Saturday, November 28, 2009
"A man ain't afraid of goin' back."
"Technically a weed is any plant that is unwanted or a nuisance", explains The Suburbian Agrarian on his website, http://suburbanagrarian.blogspot.com/2008/02/plant-of-week-tall-ironweed.html. Places like Home Depot and fertilizer companies make a killing (pun intended) on trying to help homeowners control weeds. Weeds like ironweed (called so because of its tough stem) generally have very brief, unremarkable lives, aren’t highly valued by people because of their less than aesthetic appearance, and as anyone knows that's ever tried to get rid of dandelions, weeds have a way of coming back, again and again and again.
I'm sure William Kennedy had the image of ironweed in mind when he wrote about Francis Phelan, the main character of his book, Ironweed. This book is the third of a series of seven books that Kennedy wrote about goings-on in his hometown of Albany NY. Francis is a homeless drifter/one-time baseball player/recovering alcoholic and his drifter friends as they try to make ends meet in the streets of Albany. In the present, Francis is trying to pull his life together; he's got a homeless semi-girlfriend Helen, also once-upon-a-time famous as a singer, and a drifter friend named Rudy. But Francis’ checkered past is just as present. Ghosts from Francis’ past, some of whom he killed, converse with Francis and even follow him around. He is haunted by his role in the death of his infant son, which drove him to abandon his family and turn his back on everything he knew.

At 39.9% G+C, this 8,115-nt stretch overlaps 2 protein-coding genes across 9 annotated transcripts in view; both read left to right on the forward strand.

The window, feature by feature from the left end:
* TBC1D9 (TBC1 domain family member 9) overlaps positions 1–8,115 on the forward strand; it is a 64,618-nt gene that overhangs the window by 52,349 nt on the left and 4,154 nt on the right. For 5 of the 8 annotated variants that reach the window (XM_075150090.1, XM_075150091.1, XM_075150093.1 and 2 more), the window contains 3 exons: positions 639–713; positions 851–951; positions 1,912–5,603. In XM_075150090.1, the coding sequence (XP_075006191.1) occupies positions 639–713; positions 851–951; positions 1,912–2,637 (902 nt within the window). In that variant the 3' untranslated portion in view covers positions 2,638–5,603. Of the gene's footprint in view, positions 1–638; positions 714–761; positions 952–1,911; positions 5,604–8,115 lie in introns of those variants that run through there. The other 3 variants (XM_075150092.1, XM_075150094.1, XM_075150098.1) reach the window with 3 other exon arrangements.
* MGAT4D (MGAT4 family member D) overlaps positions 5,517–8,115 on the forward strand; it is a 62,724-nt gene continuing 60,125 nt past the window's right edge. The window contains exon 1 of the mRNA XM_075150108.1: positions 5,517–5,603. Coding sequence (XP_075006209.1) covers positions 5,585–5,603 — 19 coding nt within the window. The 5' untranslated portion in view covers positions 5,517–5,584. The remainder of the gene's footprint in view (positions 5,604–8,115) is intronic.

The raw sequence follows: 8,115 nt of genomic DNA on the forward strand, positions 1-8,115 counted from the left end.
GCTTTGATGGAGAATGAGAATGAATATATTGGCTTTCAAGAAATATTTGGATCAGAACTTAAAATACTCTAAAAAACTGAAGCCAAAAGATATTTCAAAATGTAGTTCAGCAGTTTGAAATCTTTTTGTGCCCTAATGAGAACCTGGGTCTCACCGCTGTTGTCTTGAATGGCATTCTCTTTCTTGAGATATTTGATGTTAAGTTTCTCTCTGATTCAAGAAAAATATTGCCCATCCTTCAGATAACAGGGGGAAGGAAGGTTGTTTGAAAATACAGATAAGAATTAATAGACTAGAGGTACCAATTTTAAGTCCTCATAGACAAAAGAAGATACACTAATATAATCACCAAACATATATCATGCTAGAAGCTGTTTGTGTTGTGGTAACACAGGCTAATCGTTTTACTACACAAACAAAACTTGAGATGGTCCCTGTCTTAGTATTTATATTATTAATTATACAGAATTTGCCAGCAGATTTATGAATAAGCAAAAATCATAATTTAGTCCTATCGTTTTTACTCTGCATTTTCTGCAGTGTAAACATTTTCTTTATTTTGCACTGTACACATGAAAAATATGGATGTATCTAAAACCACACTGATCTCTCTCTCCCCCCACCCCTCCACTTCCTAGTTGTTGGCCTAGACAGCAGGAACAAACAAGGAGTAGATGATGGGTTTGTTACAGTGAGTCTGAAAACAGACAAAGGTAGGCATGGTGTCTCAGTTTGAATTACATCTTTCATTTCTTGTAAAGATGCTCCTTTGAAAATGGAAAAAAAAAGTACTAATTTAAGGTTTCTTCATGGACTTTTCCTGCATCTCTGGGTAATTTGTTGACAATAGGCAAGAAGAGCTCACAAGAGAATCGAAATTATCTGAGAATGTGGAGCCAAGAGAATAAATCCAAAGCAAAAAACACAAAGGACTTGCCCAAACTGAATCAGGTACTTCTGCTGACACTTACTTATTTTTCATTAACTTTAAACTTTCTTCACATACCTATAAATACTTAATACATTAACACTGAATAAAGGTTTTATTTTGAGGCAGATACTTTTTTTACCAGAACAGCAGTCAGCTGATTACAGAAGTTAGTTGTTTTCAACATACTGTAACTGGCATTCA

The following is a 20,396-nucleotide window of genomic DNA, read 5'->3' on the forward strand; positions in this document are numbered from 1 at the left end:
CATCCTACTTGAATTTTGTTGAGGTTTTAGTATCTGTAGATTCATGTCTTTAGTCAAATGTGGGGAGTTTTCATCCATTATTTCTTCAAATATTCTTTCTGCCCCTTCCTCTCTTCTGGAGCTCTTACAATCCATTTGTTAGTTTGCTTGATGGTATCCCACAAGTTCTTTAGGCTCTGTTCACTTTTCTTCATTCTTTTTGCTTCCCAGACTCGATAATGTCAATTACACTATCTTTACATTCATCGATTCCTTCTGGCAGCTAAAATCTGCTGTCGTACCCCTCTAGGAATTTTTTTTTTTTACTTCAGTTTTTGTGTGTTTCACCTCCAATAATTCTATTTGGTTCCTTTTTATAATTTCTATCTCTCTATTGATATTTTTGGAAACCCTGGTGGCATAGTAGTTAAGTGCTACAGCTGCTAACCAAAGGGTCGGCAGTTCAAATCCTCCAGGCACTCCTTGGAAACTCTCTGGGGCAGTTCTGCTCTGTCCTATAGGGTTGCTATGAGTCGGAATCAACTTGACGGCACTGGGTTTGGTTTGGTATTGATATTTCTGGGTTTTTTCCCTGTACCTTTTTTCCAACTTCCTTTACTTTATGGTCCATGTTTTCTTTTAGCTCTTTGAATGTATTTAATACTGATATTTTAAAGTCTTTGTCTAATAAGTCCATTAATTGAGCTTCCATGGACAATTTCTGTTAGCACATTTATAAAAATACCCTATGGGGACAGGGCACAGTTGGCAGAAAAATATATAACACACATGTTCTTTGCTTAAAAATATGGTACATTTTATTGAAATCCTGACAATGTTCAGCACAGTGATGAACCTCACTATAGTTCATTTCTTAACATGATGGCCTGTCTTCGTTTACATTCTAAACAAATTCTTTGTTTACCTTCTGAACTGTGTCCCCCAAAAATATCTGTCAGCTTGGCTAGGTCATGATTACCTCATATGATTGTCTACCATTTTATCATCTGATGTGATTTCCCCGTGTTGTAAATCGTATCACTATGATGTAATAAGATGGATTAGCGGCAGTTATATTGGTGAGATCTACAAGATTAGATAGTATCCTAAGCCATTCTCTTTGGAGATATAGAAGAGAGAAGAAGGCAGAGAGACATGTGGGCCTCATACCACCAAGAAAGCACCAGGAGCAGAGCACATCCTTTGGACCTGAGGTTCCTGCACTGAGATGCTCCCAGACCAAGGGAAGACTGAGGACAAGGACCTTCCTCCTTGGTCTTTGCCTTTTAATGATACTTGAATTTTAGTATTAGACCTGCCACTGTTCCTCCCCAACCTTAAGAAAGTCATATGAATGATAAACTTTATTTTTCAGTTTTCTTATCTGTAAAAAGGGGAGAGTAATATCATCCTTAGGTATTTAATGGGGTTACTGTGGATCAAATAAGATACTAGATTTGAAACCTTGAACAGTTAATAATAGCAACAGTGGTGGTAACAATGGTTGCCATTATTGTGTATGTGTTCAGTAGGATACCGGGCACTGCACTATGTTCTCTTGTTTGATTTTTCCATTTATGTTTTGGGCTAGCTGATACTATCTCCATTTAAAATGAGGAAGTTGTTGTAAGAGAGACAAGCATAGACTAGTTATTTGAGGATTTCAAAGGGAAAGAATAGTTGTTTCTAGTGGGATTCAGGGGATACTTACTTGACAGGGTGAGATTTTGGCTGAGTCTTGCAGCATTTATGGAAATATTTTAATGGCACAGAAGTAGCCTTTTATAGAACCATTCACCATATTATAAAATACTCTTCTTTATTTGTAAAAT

I loved this book. It had such a fantastic message. Even though Francis had his fifteen minutes of fame and lost it, which would have embittered anyone, and even though he has committed cold-blooded murder several times, Francis is a resilient, compassionate character who survives (like the plant ironweed), commands your sympathy, and does not let his situation get him down. He survives hunger, cold, homelessness. He proves his humanity as he collapses at the grave of his baby son, and reaches out to those around him to help them, like taking care of Helen and giving his dinner to Sandra before she dies. Even the murders Francis committed are revealed as self-defense. When the chance comes for Francis to reunite with his family, forgive himself, and leave his past behind, you are truly rooting for him to return to them and forgive himself.
I am sure William Kennedy didn’t live on the streets like Francis Phelan did, but he sure writes like someone who knew what it was like to have nothing, and appreciate everything, like Francis did. Totally recommended.